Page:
People who live, work, shop and catch the Sounder train in and around downtown Puyallup soon will see significant parking changes.
The City Council on Tuesday night approved a downtown parking management plan that includes new or adjusted on-street parking time limits, changes to city-owned parking lots and a residential parking permit program.
Some council members said they felt a sense of urgency because the city is ending its lease with Sound Transit for a 118-stall lot downtown next month, which means commuters who park there will have to find spaces elsewhere and could spill over onto residential streets.
Mayor Kathy Turner said some pieces of the plan might be confusing to drivers.
But “I’m voting for it because I think we have an Oct. 1 date we have to deal with,” she said.
Councilman Rick Hansen cast the sole no vote.
“I want to support this plan, I really do, but I’m not going to be supporting it because I’d like to see us move just a little bit slower, instead of doing all of this at one time,” he said.
Councilman Kent Boyle was absent.
The goal of the plan is to free up more parking spaces for the public, downtown merchants and their employees, and shift Sounder commuters to a satellite parking area at the fairgrounds.
- Converting more than 70 stalls in city-owned lots downtown to business permit parking.
- Opening the 118-stall lot at Third Street Southeast and East Main, known as the Cornforth Campbell main lot, to the public. The lot currently is being leased by Sound Transit as overflow parking for commuters.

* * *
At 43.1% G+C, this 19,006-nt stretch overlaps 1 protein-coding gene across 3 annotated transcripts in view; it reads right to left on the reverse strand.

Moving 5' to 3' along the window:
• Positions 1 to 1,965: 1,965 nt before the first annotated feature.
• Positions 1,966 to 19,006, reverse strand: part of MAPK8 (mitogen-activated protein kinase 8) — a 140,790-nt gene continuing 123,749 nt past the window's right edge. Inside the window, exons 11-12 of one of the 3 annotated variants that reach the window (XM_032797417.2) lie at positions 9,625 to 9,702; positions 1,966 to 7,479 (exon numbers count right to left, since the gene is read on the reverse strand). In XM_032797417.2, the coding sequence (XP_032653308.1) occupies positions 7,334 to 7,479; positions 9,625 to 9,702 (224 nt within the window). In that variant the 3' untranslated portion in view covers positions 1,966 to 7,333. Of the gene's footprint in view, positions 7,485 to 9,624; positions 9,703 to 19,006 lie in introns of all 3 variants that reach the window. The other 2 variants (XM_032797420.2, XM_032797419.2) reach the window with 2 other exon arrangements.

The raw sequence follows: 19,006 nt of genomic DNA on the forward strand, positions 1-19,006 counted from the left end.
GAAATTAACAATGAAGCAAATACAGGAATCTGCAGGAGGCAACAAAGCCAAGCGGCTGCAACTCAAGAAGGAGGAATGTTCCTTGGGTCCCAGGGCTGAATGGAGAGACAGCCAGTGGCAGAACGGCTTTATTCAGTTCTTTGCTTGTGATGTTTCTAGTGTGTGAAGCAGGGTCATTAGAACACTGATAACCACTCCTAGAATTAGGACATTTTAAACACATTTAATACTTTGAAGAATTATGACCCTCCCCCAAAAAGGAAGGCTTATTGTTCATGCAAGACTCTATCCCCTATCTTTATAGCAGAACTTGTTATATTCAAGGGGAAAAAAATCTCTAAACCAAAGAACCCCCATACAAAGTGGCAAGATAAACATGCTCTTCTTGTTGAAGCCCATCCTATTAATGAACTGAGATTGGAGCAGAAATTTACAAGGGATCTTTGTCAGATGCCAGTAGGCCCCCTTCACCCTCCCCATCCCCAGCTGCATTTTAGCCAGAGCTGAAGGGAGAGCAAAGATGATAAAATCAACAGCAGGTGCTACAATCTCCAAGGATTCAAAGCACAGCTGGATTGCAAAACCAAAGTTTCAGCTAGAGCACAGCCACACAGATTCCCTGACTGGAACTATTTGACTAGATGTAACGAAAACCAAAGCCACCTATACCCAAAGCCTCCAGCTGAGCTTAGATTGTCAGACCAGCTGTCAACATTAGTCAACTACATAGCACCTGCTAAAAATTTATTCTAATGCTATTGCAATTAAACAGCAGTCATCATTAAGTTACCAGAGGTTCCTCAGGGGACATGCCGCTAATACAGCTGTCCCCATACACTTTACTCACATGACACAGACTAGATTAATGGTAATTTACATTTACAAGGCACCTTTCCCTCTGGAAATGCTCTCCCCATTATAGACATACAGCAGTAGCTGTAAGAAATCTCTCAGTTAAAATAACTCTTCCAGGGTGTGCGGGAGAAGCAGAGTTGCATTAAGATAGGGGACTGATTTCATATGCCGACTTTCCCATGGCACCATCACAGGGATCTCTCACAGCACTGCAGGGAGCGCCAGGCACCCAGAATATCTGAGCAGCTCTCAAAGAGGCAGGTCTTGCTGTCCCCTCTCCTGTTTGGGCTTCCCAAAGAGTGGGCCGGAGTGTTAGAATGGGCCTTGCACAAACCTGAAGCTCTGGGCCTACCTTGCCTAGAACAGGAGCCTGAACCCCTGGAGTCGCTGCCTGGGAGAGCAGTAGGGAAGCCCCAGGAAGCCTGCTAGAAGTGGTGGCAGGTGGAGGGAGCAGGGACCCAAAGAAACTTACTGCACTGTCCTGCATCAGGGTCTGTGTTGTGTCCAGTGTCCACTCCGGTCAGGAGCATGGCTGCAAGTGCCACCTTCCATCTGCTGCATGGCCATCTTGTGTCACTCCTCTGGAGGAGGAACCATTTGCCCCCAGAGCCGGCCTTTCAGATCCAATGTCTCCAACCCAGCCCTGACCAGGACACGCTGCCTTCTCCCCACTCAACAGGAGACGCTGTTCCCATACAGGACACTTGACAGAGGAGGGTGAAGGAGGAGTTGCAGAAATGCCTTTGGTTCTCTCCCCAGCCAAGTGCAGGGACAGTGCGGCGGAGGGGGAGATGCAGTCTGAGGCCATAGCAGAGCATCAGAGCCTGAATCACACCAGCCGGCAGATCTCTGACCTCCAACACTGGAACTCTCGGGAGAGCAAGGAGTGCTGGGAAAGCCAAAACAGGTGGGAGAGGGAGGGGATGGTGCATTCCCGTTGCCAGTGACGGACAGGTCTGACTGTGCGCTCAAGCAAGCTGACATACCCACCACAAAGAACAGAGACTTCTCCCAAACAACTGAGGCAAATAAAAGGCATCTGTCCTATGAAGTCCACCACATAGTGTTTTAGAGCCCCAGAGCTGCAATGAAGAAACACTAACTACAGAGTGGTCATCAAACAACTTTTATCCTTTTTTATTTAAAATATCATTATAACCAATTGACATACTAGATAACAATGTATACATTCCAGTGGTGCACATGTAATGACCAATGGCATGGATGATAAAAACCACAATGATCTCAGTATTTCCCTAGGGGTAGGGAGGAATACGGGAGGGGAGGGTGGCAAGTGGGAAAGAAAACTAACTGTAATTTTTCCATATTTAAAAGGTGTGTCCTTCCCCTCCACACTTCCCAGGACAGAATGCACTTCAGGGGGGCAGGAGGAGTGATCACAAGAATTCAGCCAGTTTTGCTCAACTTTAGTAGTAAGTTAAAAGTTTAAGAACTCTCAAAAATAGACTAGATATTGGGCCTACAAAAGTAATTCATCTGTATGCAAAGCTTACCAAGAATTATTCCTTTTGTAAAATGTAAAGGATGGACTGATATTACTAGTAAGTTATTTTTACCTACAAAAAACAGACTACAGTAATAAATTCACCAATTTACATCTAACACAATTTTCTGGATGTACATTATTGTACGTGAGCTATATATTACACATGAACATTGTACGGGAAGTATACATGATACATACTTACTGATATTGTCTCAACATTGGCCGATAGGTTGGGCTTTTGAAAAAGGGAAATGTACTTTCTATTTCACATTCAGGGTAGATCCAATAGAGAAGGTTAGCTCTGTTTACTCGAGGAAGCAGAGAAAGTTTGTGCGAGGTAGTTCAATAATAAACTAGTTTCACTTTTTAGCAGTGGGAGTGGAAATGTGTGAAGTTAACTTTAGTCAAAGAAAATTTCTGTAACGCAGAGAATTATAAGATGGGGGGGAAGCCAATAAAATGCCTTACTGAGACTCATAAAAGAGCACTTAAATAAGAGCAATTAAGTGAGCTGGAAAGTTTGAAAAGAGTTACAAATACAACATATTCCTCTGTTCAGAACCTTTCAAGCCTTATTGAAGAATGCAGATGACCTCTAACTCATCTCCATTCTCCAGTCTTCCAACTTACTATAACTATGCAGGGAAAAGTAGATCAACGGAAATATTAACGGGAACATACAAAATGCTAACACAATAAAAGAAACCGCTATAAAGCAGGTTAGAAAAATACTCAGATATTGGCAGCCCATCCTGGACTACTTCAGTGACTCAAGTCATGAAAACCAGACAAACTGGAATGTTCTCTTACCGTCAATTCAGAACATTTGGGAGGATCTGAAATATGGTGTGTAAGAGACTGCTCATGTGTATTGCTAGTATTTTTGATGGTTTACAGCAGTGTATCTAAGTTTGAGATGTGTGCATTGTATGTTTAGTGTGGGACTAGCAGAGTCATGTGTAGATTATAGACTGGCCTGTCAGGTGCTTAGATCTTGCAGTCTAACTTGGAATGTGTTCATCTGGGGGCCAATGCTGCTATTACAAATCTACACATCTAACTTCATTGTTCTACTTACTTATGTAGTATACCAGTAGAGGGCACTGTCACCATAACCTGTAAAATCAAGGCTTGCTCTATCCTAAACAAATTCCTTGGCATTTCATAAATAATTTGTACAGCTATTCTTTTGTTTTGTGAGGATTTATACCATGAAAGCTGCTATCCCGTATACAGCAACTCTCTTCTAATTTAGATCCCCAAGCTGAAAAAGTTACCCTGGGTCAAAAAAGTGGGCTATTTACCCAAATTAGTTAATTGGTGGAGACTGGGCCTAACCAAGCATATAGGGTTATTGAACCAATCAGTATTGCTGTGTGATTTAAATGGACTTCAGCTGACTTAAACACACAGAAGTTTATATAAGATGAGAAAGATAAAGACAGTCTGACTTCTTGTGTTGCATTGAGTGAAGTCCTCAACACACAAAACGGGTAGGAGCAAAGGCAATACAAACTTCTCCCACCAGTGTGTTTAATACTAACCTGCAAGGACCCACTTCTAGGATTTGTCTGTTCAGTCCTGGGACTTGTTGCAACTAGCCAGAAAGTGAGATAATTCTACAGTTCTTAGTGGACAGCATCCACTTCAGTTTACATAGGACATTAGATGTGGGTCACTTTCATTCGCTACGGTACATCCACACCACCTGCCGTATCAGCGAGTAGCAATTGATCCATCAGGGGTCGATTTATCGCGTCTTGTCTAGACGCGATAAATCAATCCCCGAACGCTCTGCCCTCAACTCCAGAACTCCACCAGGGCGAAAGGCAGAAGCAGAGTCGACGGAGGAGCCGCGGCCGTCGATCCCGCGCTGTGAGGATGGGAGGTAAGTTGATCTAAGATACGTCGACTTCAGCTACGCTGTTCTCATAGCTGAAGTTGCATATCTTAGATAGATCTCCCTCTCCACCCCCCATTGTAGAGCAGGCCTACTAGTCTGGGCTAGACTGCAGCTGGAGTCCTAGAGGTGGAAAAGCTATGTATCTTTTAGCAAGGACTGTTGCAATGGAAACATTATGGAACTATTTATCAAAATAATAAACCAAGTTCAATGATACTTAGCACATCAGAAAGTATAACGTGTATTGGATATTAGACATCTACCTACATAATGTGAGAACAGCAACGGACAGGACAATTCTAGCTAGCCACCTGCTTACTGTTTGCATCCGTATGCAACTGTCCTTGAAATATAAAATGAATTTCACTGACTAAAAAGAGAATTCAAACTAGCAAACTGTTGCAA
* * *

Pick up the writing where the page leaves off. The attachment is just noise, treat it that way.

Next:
- Imposing or adjusting time limits on streets in and around downtown. The affected area is bordered roughly to the north and south by Fifth Avenue Northwest and Seventh Avenue Southwest, and to the east and west by Fourth Street Northeast and Seventh Street Southwest. The time limits range from 15 minutes to four hours; there’s a small eight-hour zone around Puyallup High School.
- Instituting a parking permit program for the four-hour zones that will exempt people living there from having to abide by the time limit.
The permits will be free. The city soon will mail two parking permits to each home in the four-hour zones, officials said. Residents can apply for more if needed.
The city immediately will begin making new signs for the streets and parking lots, said City Manager Ralph Dannenberg. It likely will be 30 to 45 days before they’re up, he said.